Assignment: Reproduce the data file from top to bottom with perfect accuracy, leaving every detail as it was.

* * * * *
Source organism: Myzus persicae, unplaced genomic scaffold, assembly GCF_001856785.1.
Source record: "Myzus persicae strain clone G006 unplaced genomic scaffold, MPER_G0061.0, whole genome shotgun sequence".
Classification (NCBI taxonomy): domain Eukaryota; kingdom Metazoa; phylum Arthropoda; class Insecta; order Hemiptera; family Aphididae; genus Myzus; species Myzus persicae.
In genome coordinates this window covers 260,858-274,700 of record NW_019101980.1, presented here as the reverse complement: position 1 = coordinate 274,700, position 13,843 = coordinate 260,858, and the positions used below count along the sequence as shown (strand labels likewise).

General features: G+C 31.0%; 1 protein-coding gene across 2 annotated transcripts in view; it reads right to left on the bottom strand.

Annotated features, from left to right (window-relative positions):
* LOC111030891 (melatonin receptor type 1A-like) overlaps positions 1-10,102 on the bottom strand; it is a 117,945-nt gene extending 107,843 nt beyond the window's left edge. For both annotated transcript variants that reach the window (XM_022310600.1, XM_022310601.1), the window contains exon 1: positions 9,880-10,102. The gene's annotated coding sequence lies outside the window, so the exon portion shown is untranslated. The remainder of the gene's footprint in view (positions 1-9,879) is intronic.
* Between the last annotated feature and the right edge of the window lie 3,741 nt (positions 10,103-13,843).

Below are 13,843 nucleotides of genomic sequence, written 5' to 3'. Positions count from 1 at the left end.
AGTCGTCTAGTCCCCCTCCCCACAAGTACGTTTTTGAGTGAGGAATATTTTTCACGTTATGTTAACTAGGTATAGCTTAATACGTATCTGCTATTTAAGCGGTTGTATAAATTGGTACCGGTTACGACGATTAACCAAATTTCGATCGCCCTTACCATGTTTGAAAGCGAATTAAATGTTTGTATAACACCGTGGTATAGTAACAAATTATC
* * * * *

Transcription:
Source organism: Myzus persicae, unplaced genomic scaffold, assembly GCF_001856785.1.
Source record: "Myzus persicae strain clone G006 unplaced genomic scaffold, MPER_G0061.0, whole genome shotgun sequence".
Classification (NCBI taxonomy): domain Eukaryota; kingdom Metazoa; phylum Arthropoda; class Insecta; order Hemiptera; family Aphididae; genus Myzus; species Myzus persicae.
In genome coordinates this window covers 260,858-274,700 of record NW_019101980.1, presented here as the reverse complement: position 1 = coordinate 274,700, position 13,843 = coordinate 260,858, and the positions used below count along the sequence as shown (strand labels likewise).

General features: G+C 31.0%; 1 protein-coding gene across 2 annotated transcripts in view; it reads right to left on the bottom strand.

Annotated features, from left to right (window-relative positions):
* LOC111030891 (melatonin receptor type 1A-like) overlaps positions 1-10,102 on the bottom strand; it is a 117,945-nt gene extending 107,843 nt beyond the window's left edge. For both annotated transcript variants that reach the window (XM_022310600.1, XM_022310601.1), the window contains exon 1: positions 9,880-10,102. The gene's annotated coding sequence lies outside the window, so the exon portion shown is untranslated. The remainder of the gene's footprint in view (positions 1-9,879) is intronic.
* Between the last annotated feature and the right edge of the window lie 3,741 nt (positions 10,103-13,843).

Below are 13,843 nucleotides of genomic sequence, written 5' to 3'. Positions count from 1 at the left end.
AGTCGTCTAGTCCCCCTCCCCACAAGTACGTTTTTGAGTGAGGAATATTTTTCACGTTATGTTAACTAGGTATAGCTTAATACGTATCTGCTATTTAAGCGGTTGTATAAATTGGTACCGGTTACGACGATTAACCAAATTTCGATCGCCCTTACCATGTTTGAAAGCGAATTAAATGTTTGTATAACACCGTGGTATAGTAACAAATTATC